The Kimbell Art Museum’s newest exhibit, Lives of the Gods: Divinity in Maya Art, is now open and will remain on display through Sept. 3.
The acclaimed exhibition brings together nearly 100 rarely seen masterpieces and recent discoveries in Maya art – “one of the greatest artistic traditions of the ancient Americas,” according to museum officials.
Created by masters of the Classic period (A.D. 250–900) in the royal cities of the tropical forests in what came to be Guatemala, Honduras and Mexico, the landmark works evoke a world in which the divine, human and natural realms are interrelated and intertwined. Presented across diverse media that depict episodes in the life cycle of the gods, the exhibition offers compelling reflections on representations of the divine and new understandings of Maya creative practices and the artist’s role in Maya society, the museum said. Lenders include major museum collections in Europe, the United States and Latin America, with many works on view for the first time in the U.S.
“Lives of the Gods offers an unprecedented view into the world of the ancient Maya and an exciting opportunity to expand our understanding and appreciation of Maya art,” said Eric M. Lee, director of the Kimbell Art Museum. “These impressive loans from our esteemed collaborators from Mexico, Guatemala and international museums showcase the awe- inspiring world where the earthly and divine intersect in powerful statements about the universal order. We are delighted that the Kimbell will once again present a seminal exhibition of Maya art – especially during the museum’s 50th anniversary year.”
Maya artists gave form to the gods in remarkably imaginative ways, through works of visual complexity and aesthetic refinement, the museum said. Exquisitely carved sculptures were believed to embody divine power and presence and skillfully carved ornaments of jadeite, shell and obsidian once adorned kings and queens, symbolically connecting them to supernatural forces. Finely painted ceramics reveal the eventful lives of the gods in rich detail.
Recent advances in the study of Maya hieroglyphs have made it possible to identify the names of dozens of artists from the Classic period, and this marks the first time in a major exhibition that any of their names will be identified on the accompanying exhibition labels. While artist signatures are scarce on ancient art across the world, Maya sculptors and painters did sign their works, sometimes prominently, on beautifully carved stone monuments and delicately ornamented vessels. Lives of the Gods includes four works by named individuals, as well as several examples attributed to Maya painters.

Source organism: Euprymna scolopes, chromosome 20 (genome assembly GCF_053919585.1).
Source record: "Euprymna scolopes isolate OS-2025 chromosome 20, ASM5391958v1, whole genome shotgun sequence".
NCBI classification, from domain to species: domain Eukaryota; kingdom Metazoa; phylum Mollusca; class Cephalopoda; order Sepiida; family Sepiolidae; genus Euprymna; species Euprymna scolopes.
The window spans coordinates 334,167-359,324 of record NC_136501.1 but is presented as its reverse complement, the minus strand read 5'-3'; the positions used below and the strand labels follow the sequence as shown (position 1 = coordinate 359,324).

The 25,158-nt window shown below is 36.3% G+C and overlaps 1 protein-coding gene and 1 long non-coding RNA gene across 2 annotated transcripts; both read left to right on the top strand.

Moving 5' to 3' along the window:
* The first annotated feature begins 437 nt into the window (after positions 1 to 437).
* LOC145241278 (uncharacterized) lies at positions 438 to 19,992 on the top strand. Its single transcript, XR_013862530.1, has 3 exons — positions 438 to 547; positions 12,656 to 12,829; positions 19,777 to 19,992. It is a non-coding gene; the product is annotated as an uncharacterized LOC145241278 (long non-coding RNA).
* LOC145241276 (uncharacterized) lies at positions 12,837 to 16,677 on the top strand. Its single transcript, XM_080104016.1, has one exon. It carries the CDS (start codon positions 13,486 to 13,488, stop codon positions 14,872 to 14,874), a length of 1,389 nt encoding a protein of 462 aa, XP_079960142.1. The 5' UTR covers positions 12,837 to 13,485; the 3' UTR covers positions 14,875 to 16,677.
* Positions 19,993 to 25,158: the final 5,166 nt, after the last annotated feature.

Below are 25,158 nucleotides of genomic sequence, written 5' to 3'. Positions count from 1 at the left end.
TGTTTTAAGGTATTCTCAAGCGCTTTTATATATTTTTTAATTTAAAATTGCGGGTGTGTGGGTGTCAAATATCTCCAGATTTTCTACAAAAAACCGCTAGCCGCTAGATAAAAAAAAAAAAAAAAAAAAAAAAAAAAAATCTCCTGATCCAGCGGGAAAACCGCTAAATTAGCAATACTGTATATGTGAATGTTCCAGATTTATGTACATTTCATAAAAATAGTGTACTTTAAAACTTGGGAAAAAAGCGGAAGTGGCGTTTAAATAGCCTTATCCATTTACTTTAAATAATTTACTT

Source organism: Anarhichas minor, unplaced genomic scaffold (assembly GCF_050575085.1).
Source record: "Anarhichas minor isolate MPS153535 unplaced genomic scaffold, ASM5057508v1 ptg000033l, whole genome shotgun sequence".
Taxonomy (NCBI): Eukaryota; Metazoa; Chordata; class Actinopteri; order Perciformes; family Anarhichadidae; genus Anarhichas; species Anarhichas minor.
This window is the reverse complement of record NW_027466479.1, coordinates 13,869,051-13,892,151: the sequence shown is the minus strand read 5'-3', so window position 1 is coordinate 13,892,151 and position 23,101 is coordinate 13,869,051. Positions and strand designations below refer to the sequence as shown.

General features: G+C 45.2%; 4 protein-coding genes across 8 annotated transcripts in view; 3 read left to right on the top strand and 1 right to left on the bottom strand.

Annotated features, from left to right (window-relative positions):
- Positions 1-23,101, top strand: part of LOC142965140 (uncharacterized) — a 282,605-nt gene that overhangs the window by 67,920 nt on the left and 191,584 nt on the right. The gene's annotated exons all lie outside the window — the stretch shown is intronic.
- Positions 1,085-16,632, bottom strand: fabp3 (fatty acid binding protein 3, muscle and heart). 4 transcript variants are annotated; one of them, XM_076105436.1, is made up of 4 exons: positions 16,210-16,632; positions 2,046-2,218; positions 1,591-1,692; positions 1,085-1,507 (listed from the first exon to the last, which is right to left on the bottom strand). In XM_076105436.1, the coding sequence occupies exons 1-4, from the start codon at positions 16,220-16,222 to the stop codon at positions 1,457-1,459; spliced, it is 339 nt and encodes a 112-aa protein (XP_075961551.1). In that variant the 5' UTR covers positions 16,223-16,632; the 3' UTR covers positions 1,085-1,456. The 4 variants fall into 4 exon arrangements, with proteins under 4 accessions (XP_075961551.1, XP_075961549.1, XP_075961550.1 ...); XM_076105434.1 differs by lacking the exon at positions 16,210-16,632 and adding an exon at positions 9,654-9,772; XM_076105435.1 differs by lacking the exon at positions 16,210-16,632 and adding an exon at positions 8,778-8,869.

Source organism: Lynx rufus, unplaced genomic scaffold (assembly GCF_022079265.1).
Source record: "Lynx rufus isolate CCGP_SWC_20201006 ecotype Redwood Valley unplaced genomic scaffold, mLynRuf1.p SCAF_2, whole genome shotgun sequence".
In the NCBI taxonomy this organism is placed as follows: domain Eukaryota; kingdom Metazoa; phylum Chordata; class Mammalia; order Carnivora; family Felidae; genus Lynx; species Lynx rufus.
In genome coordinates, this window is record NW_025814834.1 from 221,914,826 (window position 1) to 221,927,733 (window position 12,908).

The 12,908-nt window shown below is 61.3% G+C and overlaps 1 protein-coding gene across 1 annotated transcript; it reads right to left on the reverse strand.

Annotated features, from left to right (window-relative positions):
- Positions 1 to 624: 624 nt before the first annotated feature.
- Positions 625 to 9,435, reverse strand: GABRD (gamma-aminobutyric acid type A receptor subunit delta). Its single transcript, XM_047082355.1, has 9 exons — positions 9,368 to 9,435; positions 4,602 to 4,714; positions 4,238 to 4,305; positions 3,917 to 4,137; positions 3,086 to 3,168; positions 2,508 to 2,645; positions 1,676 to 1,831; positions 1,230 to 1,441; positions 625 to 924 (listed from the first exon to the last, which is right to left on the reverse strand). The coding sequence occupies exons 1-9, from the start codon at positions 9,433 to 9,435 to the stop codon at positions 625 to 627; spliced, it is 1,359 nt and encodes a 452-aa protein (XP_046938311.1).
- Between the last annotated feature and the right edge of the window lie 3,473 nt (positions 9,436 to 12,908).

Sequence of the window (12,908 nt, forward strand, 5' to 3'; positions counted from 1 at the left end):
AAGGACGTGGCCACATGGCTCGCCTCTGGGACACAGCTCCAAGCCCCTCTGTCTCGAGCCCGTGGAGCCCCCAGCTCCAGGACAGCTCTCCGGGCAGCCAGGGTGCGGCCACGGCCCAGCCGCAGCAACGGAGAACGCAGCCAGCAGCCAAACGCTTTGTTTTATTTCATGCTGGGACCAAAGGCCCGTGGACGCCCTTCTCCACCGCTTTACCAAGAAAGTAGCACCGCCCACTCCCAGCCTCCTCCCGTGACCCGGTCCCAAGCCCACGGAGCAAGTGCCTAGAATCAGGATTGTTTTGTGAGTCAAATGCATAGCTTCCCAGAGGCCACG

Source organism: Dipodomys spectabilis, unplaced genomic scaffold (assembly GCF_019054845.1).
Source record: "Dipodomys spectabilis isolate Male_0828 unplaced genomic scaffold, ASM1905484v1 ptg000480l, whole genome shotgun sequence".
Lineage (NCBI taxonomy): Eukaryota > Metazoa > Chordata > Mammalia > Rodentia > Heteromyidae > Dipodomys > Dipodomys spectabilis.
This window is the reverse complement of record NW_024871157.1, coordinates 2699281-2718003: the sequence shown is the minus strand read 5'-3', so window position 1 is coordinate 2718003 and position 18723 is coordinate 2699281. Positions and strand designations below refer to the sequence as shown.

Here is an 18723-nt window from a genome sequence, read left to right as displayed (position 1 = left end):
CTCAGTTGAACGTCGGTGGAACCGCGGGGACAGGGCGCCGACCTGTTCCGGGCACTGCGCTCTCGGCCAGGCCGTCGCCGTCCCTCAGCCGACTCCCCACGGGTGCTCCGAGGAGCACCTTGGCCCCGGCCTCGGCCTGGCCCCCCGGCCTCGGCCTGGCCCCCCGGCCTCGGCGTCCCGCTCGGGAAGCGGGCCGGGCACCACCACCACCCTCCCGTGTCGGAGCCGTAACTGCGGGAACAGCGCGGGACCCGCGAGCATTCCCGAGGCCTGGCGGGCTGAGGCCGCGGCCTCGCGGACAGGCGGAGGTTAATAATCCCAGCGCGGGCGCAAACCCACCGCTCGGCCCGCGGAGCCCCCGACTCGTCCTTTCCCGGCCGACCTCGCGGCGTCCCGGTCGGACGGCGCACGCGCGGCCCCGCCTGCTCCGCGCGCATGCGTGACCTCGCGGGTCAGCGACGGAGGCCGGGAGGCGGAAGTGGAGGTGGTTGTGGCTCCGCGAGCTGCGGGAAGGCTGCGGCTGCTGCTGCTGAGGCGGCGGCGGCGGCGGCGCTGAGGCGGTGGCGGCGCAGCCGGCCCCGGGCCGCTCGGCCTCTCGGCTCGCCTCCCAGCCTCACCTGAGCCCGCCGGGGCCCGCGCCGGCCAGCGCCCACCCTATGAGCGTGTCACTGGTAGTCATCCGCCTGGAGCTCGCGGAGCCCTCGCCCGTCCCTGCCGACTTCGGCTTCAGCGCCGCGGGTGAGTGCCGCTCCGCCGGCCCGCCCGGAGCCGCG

“One of the fascinating things about this exhibition is the number of works with artist’s signatures or attributions – a visual record indicating that Maya artists and scribes were held in high esteem and recognized as important in their own time,” said Jennifer Casler Price, curator of Asian, African and Ancient American art at the Kimbell. “Also, to have an exhibition where nearly half of the works have never been exhibited in the United States is truly astounding. This is a unique opportunity to not only see but to discover several iconic works of Maya art, such as the massive carved limestone Stela 51 from Calakmul, Mexico, but also to discover recently excavated works as well, like the set of five beguiling, ceramic lidded bowls adorned with animal heads from El Zotz in Guatemala.”
Lives of the Gods also highlights recent achievements in the conservation and preservation of key artworks, including the impressive Throne 1 from Piedras Negras. Through a collaboration among conservators at The Metropolitan Museum of Art, the government of Guatemala and other scholars, the throne underwent a thorough technical examination to understand the residual pigments on the throne and determine the nature and origin of the stone from which it was carved.
Conservation treatment stabilized structural issues of the fragmentary object, which had been deliberately destroyed in antiquity and reassembled after excavation in the 1930s. A new steel mount was created to support the throne during the exhibition as well as in earthquake-prone Guatemala to address the long-term preservation of the object. The reversible mounting technique used in the support structure provided an opportunity to correct the orientation of the throne’s legs, which recent epigraphic research had revealed were in reverse order.
Lives of the Gods continues the Kimbell’s dedication to collecting and exhibiting objects that tell the stories of cultures from around the world, the museum said. The exhibition follows the Kimbell’s history of important presentations of ancient American art, including The Blood of Kings: A New Interpretation of Maya Art (1986); Fiery Pool: The Maya and the Mythic Sea (2010–11); and Wari: Lords of the Ancient Andes (2013).
Additionally, four objects from the museum’s permanent collection – a pair of impressive censers stands and two intricately painted vessels – are part of this landmark exhibition.
Lives of the Gods is a partnership between the Kimbell Art Museum and The Metropolitan Museum of Art, where the exhibition is on view through April 2, 2023.
Visitor information: Admission to Lives of the Gods: Divinity in Maya Art is $18 for adults, $16 for seniors, K-12 educators, students and military personnel, $14 for ages 6-11, free for children under 6 and $3 for Supplemental Nutrition Assistance Program (SNAP) recipients. Admission is half-price all day on Tuesdays and after 5 p.m. on Fridays. Admission to the museum’s permanent collection is always free.
The Kimbell Art Museum is open Tuesdays through Thursdays and Saturdays, 10 a.m.-5 p.m.; Fridays, noon-8 p.m.; Sundays, noon-5 p.m. The museum is closed Mondays, New Year’s Day, July 4, Thanksgiving and Christmas. For general information, call 817-332-8451.
Information for this article was provided by the Kimbell Art Museum.